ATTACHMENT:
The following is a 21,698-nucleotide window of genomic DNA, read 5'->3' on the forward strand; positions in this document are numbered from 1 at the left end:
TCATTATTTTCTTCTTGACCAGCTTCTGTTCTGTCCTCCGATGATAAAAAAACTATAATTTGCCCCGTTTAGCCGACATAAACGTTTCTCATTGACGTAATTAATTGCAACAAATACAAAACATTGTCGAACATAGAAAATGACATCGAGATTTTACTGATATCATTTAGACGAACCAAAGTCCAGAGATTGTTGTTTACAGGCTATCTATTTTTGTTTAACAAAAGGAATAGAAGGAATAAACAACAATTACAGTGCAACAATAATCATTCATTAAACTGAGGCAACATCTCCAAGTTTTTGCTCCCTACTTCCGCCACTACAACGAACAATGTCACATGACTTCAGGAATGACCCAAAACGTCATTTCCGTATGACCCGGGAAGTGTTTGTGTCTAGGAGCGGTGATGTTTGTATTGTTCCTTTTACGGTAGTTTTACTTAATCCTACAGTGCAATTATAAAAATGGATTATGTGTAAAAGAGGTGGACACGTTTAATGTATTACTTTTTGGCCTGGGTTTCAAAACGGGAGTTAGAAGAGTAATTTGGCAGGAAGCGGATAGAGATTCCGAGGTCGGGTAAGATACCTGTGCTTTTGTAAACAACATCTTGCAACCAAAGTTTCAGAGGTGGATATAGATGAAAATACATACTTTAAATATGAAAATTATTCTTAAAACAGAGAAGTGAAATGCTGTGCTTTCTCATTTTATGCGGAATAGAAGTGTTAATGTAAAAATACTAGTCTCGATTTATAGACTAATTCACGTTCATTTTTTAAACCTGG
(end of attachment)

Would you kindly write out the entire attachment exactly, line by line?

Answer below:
The following is a 21,698-nucleotide window of genomic DNA, read 5'->3' on the forward strand; positions in this document are numbered from 1 at the left end:
TCATTATTTTCTTCTTGACCAGCTTCTGTTCTGTCCTCCGATGATAAAAAAACTATAATTTGCCCCGTTTAGCCGACATAAACGTTTCTCATTGACGTAATTAATTGCAACAAATACAAAACATTGTCGAACATAGAAAATGACATCGAGATTTTACTGATATCATTTAGACGAACCAAAGTCCAGAGATTGTTGTTTACAGGCTATCTATTTTTGTTTAACAAAAGGAATAGAAGGAATAAACAACAATTACAGTGCAACAATAATCATTCATTAAACTGAGGCAACATCTCCAAGTTTTTGCTCCCTACTTCCGCCACTACAACGAACAATGTCACATGACTTCAGGAATGACCCAAAACGTCATTTCCGTATGACCCGGGAAGTGTTTGTGTCTAGGAGCGGTGATGTTTGTATTGTTCCTTTTACGGTAGTTTTACTTAATCCTACAGTGCAATTATAAAAATGGATTATGTGTAAAAGAGGTGGACACGTTTAATGTATTACTTTTTGGCCTGGGTTTCAAAACGGGAGTTAGAAGAGTAATTTGGCAGGAAGCGGATAGAGATTCCGAGGTCGGGTAAGATACCTGTGCTTTTGTAAACAACATCTTGCAACCAAAGTTTCAGAGGTGGATATAGATGAAAATACATACTTTAAATATGAAAATTATTCTTAAAACAGAGAAGTGAAATGCTGTGCTTTCTCATTTTATGCGGAATAGAAGTGTTAATGTAAAAATACTAGTCTCGATTTATAGACTAATTCACGTTCATTTTTTAAACCTGG